Against the backdrop of these moves is intensifying global competition, with the spread of the Internet and Japan’s falling industrial competitiveness, according to Hideki Yoshihara, an international business professor at Kobe University.
“The current industrial innovation centers, which create new business models and production technology, moved from Japan to the U.S. and Europe (during the 1990s),” he said.
Raising workers’ English communication levels is increasingly necessary to obtain the latest information overseas, Yoshihara added.
The Japanese unit of U.S.-based IBM Corp. plans to require all employees to score 600 points on the TOEIC within three years as part of its strategy to improve its information technology services, said Katsuhiko Koike, a human resources development director at IBM Japan Human Resources Services Co.
“Although our main customers are Japanese corporations, employees need to get information on the latest IT services and technologies from our parent company on the Internet,” he said. “The key to survive in the IT services business is to offer the latest services as fast as possible.”
Currently, IBM Japan Ltd. requires section chiefs or high-level managers to score more than 600 points on the TOEIC and general managers to score 730 points or more.
The number of foreign chief executive officers and executives at Japanese firms is also growing, as more firms accept foreign investment and become affiliated with major foreign companies.
Some examples include Nissan Motor Co., Mitsubishi Motors Corp. and Japan Telecom, which came under the control of the British mobile phone firm, Vodafone Group PLC.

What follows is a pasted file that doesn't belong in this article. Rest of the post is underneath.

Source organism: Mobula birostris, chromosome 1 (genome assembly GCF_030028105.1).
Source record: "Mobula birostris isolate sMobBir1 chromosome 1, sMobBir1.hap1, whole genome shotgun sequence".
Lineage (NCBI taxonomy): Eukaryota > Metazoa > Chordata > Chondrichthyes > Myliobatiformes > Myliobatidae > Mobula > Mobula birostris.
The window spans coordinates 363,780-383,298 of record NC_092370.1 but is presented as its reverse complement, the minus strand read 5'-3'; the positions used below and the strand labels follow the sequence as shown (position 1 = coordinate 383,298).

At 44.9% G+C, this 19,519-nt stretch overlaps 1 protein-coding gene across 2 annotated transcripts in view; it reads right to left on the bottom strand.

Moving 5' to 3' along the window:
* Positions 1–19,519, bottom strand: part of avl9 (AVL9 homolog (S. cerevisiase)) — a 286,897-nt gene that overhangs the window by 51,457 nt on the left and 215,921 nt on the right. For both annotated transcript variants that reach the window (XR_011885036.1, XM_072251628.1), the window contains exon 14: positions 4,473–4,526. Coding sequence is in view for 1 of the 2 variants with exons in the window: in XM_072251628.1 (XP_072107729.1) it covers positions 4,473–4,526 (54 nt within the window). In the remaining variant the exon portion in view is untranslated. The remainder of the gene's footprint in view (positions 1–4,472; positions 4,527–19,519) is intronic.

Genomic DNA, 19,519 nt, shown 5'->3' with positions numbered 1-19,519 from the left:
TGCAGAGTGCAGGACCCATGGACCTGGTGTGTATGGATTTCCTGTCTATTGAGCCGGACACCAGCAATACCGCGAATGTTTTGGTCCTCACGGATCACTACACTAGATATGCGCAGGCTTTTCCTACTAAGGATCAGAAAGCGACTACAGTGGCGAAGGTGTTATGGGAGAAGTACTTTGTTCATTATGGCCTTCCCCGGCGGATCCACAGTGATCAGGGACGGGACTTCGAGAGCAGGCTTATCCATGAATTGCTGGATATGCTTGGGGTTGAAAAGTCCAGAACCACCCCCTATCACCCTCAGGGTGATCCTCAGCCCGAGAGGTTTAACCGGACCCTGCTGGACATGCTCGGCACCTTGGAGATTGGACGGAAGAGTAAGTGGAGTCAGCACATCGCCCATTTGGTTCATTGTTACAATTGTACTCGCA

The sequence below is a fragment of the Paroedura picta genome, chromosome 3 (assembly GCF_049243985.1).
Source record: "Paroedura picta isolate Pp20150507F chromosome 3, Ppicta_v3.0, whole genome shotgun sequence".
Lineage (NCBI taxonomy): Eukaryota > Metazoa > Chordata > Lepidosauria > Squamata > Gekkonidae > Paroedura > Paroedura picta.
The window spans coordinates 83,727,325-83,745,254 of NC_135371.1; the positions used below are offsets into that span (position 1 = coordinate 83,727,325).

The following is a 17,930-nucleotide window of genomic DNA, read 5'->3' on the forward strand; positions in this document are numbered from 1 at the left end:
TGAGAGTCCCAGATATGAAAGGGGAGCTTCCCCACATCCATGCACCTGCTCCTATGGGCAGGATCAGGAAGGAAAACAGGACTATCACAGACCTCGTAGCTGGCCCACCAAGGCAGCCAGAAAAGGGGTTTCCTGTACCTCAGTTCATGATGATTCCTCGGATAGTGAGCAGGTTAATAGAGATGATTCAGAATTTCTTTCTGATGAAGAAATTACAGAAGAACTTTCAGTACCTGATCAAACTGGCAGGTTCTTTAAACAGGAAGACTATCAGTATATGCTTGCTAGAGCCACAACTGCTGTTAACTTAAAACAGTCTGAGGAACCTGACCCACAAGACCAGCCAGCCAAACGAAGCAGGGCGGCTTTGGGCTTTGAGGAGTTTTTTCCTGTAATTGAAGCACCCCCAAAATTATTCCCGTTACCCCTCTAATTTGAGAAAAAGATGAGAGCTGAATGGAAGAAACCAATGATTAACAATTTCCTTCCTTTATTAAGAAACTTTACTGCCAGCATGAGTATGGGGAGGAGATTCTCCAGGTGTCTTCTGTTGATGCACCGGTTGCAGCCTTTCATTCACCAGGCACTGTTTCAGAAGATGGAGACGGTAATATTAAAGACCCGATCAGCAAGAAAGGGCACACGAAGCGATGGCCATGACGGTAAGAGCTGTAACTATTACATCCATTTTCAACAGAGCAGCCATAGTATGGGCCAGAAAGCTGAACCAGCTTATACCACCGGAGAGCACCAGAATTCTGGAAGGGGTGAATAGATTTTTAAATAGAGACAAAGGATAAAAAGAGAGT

English skills are becoming increasingly necessary for employees to better communicate with executives and win promotion in such companies.
Professor Yoshihara said that without a bilingual management system, firms may also find it hard to speed up decision-making in groupwide businesses and to attract more talented people from around the world.
IBM’s Japanese unit and Matsushita admitted that they have experienced how the language barrier can hinder information flows between parent companies and subsidiaries.
To increase the efficiency of global management, many companies — in addition to encouraging Japanese employees to learn English — are also promoting efficient foreign employees to senior positions.
To optimize human resources at their group units worldwide, Matsushita, for example,introduced its global career development program in 1998. The program allows foreign employees overseas to move to Japan and work as senior managers.
“We are trying to promote efficient foreign employees to positions that suit them best,” said Mizuno of Matsushita’s Global Leadership Development Group.
In fact, more local employees of the consumer electronics giant are taking top posts in its overseas units. In 2001, 19 percent of the presidents, 6 percent higher than in 1990, at Matsushita’s 230 group firms overseas were locals.
More than a third of board directors, up 10 percent from the 1990 level, at overseas units were locals, according to Matsushita.
Amid such a rapidly changing business environment, survival for Japanese workers, notorious for their insufficient English skills despite long-term English education at school, is becoming tough.
“I’ve had a lot of embarrassing experiences,” said Suzuki of Sumida. “But you’ve got to speak and write in English to acquire skills, just like you worked hard to learn about new IT tools like Windows 95 four or five years ago.”